The bouncy, upbeat “Everyone’s A Poet” reminded me of Emmitt Rhodes’ or Thunderclap Newman’s early ‘70s pop confections.

EDDIE: Emmitt Rhodes, the forgotten songwriter. We’re not afraid to put in these cheesy piano things. The lyrics “everyone’s a poet and everyone knows it all” is about what pisses me off more than anything. There’s 24-hour diners 17-year-old kids hang out in. They’re like, “I’m on three cups of coffee now. I don’t need beer.” They smoke cigarettes and drink coffee and talk about their bad poems and think they’re cool. And I wrote “how they adore me” just to be a dick.

How’d Jim Diamond’s production help?

DAVE: He’s very open-minded. I had worked with him on a Moods For Modern record in the past.

EDDIE: He helped get interesting ascending and descending harmonies. Everyone says he’s the king of garage and punk now, but he has massive respect for pop history. He’ll go, “Oh Bobby Fuller Four, let’s try something like that.” Plus, he has great old gear like Farfisas, Leslies, Vox organs. He buys shitty ass amps that don’t work at garage sales and fixes ‘em.


FOREWORD: The Paybacks are just another solid-bodied garage band from Detroit. Jarring lead singer, Wendy Case, battling back from years of drug abuse, became the hardest rockin’ chick in the midwest. By ’02, her bands’ rough ‘n ready Knock Loud zoomed forward in overdrive. Since then, ‘04s arena rockin’ Harder And Harder and ‘06s Love, Not Reason, came to the fore. This article originally appeared in Aquarian Weekly.

Born in Akron, Ohio, raised in the foothills of North Carolina’s Blue Ridge Mountains, and now a resident of Detroit, singer-guitarist Wendy Case grew up listening to American hillbilly folk before discovering Led Zeppelin as a Michigan teen. Deciding to become a full-blown rocker, she got involved with San Francisco’s radical ‘80s punk scene then retreated to her home state to get clean.

“I had a bad heroin problem in San Francisco. I didn’t have anywhere to go to clean up so I went to an ex-boyfriend in Ann Arbor. He tried to help me get back on my feet and offered a home.” She then snickers, “I wasn’t planning on being a rock star.”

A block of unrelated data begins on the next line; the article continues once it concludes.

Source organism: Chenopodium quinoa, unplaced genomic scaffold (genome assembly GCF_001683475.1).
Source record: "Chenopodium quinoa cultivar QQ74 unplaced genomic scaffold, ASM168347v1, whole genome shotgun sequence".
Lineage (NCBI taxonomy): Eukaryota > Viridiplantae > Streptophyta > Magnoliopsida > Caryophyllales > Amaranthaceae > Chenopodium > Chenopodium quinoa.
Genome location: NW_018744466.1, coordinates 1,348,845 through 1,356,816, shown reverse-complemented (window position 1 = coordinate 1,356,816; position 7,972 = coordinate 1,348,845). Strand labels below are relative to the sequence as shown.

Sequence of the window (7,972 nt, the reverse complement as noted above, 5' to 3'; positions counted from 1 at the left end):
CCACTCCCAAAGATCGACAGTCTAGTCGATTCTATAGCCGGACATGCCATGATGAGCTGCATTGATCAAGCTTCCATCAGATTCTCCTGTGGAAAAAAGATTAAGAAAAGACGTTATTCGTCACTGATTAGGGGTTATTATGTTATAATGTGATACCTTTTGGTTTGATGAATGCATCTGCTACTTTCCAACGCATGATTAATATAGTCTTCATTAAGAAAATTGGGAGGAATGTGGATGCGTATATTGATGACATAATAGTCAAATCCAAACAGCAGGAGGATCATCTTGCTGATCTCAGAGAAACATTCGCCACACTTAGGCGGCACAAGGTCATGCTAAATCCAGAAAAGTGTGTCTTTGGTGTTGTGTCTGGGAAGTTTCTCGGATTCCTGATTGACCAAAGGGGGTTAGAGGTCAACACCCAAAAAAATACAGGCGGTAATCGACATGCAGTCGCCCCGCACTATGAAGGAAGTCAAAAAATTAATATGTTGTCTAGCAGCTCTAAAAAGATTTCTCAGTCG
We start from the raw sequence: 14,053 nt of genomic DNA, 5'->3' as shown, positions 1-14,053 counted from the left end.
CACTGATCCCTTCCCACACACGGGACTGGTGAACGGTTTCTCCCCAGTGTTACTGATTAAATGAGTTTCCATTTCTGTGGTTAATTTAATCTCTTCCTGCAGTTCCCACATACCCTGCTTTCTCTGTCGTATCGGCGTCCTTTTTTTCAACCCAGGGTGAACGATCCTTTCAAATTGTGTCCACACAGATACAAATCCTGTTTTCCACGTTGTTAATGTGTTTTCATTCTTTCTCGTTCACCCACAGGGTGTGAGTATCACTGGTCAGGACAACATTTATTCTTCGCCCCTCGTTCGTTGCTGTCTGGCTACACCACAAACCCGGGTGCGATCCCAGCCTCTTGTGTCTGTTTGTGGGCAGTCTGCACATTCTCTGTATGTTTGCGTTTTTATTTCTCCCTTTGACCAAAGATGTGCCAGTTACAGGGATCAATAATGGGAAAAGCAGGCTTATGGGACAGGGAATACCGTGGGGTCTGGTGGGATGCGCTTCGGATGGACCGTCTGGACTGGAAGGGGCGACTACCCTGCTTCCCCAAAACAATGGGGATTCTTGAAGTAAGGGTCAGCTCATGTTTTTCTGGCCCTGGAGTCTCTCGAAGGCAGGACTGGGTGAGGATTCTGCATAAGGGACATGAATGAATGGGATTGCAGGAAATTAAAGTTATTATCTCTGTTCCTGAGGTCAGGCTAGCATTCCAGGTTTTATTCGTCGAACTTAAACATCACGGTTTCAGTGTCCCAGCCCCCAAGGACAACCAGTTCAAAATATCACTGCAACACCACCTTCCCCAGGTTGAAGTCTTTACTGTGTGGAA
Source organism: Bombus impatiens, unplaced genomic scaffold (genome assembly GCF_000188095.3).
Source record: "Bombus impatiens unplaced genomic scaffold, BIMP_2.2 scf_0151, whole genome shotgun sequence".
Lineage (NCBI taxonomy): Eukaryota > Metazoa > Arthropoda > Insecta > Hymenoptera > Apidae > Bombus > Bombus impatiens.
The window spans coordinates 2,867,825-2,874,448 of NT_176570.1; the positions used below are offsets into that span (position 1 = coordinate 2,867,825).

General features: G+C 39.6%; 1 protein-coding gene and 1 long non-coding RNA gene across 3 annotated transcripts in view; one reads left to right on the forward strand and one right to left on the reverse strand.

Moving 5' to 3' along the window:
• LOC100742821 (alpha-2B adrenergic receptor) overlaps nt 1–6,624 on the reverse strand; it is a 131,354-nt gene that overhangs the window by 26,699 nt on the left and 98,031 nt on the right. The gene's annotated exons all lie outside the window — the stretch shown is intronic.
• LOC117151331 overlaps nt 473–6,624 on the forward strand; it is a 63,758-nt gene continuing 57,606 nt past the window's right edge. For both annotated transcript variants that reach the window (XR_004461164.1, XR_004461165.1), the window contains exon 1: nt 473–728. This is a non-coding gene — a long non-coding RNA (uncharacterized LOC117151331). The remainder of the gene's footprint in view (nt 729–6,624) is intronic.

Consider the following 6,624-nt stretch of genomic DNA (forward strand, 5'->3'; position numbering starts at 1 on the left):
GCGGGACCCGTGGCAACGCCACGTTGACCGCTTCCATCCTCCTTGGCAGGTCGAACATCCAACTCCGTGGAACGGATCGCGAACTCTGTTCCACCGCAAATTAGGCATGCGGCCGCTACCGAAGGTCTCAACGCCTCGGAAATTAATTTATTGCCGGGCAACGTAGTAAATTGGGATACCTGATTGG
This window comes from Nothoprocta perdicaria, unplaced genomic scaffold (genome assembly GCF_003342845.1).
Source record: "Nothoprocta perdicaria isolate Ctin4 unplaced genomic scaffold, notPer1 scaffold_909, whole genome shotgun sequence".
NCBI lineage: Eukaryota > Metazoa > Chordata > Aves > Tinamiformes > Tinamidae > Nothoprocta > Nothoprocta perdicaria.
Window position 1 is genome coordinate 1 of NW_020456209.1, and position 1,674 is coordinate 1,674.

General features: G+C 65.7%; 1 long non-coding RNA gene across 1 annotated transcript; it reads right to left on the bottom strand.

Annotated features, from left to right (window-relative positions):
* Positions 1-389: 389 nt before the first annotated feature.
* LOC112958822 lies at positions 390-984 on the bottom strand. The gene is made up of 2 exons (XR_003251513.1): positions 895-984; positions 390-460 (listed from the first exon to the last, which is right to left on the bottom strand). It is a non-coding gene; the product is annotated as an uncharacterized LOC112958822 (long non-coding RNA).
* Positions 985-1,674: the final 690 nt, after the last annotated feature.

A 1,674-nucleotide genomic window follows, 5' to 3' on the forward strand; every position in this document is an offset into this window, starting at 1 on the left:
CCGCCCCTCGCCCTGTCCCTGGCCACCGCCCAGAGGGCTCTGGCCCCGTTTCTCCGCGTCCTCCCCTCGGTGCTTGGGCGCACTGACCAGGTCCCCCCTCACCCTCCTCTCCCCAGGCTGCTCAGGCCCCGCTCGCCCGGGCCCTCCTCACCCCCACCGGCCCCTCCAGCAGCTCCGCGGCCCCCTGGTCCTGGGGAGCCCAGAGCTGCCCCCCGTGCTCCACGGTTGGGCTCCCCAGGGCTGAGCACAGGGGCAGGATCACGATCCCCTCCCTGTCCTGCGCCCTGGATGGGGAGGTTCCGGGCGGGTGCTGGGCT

Now a hard workin’ 41-year-old road dog whose early heroes were bluegrass legends Doc Watson, Bill Monroe, and Flatt & Scruggs, Case is the amazingly gruff-throated leader of the Paybacks. Determinedly resurrecting herself after a 13-year battle with drug abuse, Case has become one of Motor City’s most formidable talents. Her uncannily masculine raspy bark has the soulful scruff of early Rod Stewart and Steve Marriott. Like those two famous singers ‘70s-related bands, Faces and Humble Pie, the Paybacks loose boozy temperament rules the roost.

Living on the West Coast from ’82 to ’88, Case hung out with deviant outré rockers such as Flipper’s Will Shatter, Crime’s Frankie Stix, and her then-boyfriend, Jack Weird of Seizure. She was part of the hugely influential punk party scene while it was winding down due to substance abuse and under-exposure.

“I was like the kid and they were the older rock guys. Everyone was on drugs so that became my introduction,” she offers. “I went down the hard drug road for a considerable time.”

Case soon found sobriety in the multi-cultural melting pot college town she lived in as a teen. But that bucolic “hippieville” was full of addicts. In fact, Case says during the late ‘60s, people busted with weed would only have to pay a meager $5 fine.

“Ann Arbor is a Big 10 community with lots of art and culture. The Stooges and MC5 were from there at their apex. So it has significant music history. It’s where John Sinclair started the White Panther political movement.” She contends, “Great music doesn’t have to be made where hardened destroyed ghettos exist. It’s what happens in peoples’ minds and hearts. We had an ideal advantage over others because there was enlightenment, knowledge sharing, and spiritual empowerment.”

In high school Case hung out with the Cult Heroes and Destroy All Monsters at the end of the Sonic Rendezvous era. Her band, Ten High, along with the Rationals and the Ups, were pretty significant in terms of modern garage punk.

“Before it started happening in Detroit, where little bastions of manicured lawns go right into Crack Central, Ann Arbor was all over it. That was ten years prior to the Paybacks,” she informs. “We were doing obscure covers by Mark Martin and the Haunted, real garage pioneers. Then, bands like the Detroit Cobras began doing similar things. They were doing more of a garage-soul version. We had an entire little scene that migrated to Detroit.”

Along with Ten High, regional outfits the Hentchmen and Fortune & Maltese gained exposure in the early ‘90s. Soon, the Gories took hold, spawning the Demolition Doll Rods, whose primitive 3-chord rock minimalism was sufficiently crazed.